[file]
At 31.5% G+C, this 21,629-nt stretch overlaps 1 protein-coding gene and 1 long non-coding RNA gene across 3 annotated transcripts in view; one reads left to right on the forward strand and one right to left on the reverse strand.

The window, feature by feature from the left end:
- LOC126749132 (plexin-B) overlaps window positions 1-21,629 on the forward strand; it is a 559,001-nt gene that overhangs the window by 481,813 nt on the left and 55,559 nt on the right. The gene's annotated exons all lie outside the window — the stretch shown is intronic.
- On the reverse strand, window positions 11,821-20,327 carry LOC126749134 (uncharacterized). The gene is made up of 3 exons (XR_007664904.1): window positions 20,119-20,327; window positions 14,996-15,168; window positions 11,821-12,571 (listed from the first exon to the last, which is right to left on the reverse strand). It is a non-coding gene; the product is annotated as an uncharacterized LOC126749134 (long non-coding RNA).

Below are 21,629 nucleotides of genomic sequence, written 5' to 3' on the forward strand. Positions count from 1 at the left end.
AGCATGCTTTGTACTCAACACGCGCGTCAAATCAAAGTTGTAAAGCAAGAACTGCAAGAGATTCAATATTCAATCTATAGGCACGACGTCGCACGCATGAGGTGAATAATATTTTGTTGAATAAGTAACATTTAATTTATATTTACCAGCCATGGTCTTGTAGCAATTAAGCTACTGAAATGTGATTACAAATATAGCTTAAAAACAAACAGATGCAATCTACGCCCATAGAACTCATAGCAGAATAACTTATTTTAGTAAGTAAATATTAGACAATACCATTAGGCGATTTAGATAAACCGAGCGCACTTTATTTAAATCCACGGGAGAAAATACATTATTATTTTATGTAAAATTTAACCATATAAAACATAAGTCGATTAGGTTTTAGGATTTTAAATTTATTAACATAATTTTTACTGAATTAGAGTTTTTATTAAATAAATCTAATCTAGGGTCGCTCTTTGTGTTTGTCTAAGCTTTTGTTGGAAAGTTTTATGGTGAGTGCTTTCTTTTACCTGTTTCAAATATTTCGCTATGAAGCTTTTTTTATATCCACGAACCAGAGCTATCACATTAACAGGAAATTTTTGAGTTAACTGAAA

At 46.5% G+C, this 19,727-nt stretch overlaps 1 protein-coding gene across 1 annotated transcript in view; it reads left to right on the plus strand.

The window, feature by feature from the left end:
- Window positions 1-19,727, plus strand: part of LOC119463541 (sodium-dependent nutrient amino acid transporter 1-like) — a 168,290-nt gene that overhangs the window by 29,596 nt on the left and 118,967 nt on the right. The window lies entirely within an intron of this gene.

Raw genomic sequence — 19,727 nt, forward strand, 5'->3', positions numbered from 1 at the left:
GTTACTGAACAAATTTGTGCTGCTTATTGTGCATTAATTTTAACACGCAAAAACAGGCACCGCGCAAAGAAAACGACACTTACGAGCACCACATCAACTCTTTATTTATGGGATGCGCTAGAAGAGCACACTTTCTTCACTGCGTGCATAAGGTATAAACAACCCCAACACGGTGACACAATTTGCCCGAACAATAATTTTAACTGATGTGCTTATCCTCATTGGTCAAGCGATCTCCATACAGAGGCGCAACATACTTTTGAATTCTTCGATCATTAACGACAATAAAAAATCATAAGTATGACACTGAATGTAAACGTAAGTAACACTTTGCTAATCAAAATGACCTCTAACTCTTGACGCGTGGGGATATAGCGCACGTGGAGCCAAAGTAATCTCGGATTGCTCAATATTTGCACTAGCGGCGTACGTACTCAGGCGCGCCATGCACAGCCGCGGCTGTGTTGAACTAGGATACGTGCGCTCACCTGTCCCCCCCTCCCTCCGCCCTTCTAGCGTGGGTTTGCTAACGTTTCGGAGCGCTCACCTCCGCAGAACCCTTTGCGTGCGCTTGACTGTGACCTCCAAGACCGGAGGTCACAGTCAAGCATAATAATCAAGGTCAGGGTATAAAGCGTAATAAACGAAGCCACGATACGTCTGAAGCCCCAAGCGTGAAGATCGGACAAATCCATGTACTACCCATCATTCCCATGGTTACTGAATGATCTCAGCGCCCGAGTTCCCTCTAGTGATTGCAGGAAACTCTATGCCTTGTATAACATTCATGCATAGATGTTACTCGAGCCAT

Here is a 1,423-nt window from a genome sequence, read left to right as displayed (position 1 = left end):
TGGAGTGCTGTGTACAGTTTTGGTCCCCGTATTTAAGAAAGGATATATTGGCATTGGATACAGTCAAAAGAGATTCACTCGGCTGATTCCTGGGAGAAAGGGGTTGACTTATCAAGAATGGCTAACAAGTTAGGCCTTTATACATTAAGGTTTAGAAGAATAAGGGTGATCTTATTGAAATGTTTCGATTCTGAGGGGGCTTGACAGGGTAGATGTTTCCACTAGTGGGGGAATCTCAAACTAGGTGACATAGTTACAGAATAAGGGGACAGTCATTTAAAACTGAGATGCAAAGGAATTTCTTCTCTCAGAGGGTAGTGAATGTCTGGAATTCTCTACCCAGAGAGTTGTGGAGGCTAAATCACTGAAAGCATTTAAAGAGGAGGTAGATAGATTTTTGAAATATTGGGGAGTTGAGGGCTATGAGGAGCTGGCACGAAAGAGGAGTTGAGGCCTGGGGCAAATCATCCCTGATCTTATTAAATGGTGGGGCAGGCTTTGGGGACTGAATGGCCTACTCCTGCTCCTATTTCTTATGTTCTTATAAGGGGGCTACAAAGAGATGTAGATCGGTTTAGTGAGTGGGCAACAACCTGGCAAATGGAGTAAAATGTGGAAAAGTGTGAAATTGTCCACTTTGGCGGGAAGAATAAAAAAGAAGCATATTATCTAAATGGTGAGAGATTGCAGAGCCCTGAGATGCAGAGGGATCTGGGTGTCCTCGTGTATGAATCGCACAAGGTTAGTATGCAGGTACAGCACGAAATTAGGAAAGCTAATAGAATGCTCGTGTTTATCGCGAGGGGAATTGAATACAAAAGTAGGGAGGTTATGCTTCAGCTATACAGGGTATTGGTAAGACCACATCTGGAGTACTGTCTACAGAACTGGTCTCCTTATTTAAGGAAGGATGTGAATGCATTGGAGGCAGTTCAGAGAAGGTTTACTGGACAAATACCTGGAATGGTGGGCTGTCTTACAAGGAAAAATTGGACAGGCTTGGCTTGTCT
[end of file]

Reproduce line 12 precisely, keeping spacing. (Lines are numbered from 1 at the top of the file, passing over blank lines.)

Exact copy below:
Here is a 1,423-nt window from a genome sequence, read left to right as displayed (position 1 = left end):